7. Hal Hill, 2002. "Spatial Disparities in Developing East Asia: a survey," Asian-Pacific Economic Literature, Asia Pacific School of Economics and Government, The Australian National University, vol. 16(1), pages 10-35, 05.
    8. Donald Cox & Emmanuel Jiminez, 1993. "Private Transfers And The Effectiveness Of Public Income Redistribution In The Philippines," Boston College Working Papers in Economics 236, Boston College Department of Economics.
    9. Filmer, Deon & Hammer, Jeffrey & Pritchett, Lant, 1998. "Health policy in poor countries : weak links in the chain," Policy Research Working Paper Series 1874, The World Bank.
    10. Andr�s Rodr�guez-Pose & Nicholas Gill, 2004. "Is there a global link between regional disparities and devolution?," Environment and Planning A, Pion Ltd, London, vol. 36(12), pages 2097-2117, December.
    11. Jonah B. Gelbach & Lant H. Pritchett, 2000. "Indicator targeting in a political economy: Leakier can be better," Journal of Economic Policy Reform, Taylor & Francis Journals, vol. 4(2), pages 113-145.
    12. Zhihua Zhang & Jorge Martinez-Vazquez, 2003. "The System of Equalization Transfers in China," International Center for Public Policy Working Paper Series, at AYSPS, GSU paper0312, International Center for Public Policy, Andrew Young School of Policy Studies, Georgia State University.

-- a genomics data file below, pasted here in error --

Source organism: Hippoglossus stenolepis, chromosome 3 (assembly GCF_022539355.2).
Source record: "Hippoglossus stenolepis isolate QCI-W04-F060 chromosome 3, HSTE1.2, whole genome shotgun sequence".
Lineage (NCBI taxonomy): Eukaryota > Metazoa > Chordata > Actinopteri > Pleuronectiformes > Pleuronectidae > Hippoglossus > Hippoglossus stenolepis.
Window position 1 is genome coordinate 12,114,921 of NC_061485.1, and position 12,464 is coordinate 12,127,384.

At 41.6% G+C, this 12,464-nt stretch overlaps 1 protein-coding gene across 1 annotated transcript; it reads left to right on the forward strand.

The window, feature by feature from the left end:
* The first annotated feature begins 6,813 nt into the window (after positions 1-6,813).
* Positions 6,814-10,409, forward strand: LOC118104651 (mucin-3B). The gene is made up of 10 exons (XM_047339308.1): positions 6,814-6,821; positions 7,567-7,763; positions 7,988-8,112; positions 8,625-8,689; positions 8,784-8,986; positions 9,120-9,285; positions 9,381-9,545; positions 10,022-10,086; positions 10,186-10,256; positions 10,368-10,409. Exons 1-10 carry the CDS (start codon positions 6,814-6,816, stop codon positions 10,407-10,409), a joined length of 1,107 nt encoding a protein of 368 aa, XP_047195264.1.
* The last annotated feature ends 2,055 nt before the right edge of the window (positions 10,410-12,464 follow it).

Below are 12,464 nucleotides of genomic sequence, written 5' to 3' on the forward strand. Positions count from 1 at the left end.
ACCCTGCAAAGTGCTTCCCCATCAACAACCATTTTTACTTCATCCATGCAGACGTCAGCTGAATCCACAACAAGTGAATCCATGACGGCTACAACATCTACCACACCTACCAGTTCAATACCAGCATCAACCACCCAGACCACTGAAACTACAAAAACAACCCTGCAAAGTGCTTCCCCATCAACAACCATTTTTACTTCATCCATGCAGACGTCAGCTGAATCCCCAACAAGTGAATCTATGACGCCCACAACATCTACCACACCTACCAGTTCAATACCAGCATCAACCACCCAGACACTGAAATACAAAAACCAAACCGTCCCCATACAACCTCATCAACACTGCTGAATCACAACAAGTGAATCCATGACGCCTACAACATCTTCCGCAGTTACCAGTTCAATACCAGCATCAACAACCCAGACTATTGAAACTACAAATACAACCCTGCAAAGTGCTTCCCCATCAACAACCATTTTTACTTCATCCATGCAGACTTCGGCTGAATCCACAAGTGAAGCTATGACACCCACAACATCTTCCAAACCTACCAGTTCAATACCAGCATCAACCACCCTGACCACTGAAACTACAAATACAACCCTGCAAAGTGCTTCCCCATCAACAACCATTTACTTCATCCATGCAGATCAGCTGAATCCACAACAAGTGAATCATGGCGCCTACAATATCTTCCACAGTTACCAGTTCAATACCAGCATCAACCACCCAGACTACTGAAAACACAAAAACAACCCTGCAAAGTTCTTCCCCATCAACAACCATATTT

13. Brodjonegoro, Bambang & Asanuma, Shinji, 2000. "Regional Autonomy and Fiscal Decentralization in Democratic Indonesia," Hitotsubashi Journal of Economics, Hitotsubashi University, vol. 41(2), pages 111-122, December.
    14. Jorge Garcia Garcia & Lana Soelistianingsih, 1998. "Why Do Differences in Provincial Incomes Persist in Indonesia?," Bulletin of Indonesian Economic Studies, Taylor & Francis Journals, vol. 34(1), pages 95-120.
    15. Birdsall, Nancy & James, Estelle, 1990. "Efficiency and equity in social spending : how and why governments misbehave," Policy Research Working Paper Series 274, The World Bank.
    16. Prud'homme, Remy, 1995. "The Dangers of Decentralization," World Bank Research Observer, World Bank Group, vol. 10(2), pages 201-20, August.
    Full references (including those not matched with items on IDEAS)

    This item is not listed on Wikipedia, on a reading list or among the top items on IDEAS.

    When requesting a correction, please mention this item's handle: RePEc:ays:ispwps:paper0411. See general information about how to correct material in RePEc.

    For technical questions regarding this item, or to correct its authors, title, abstract, bibliographic or download information, contact: (Paul Benson)

    If you have authored this item and are not yet registered with RePEc, we encourage you to do it here. This allows to link your profile to this item. It also allows you to accept potential citations to this item that we are uncertain about.

    If references are entirely missing, you can add them using this form.

    If the full references list an item that is present in RePEc, but the system did not link to it, you can help with this form.

    If you know of missing items citing this one, you can help us creating those links by adding the relevant references in the same way as above, for each refering item. If you are a registered author of this item, you may also want to check the "citations" tab in your profile, as there may be some citations waiting for confirmation.

    Please note that corrections may take a couple of weeks to filter through the various RePEc services.

    This information is provided to you by IDEAS at the Research Division of the Federal Reserve Bank of St. Louis using RePEc data.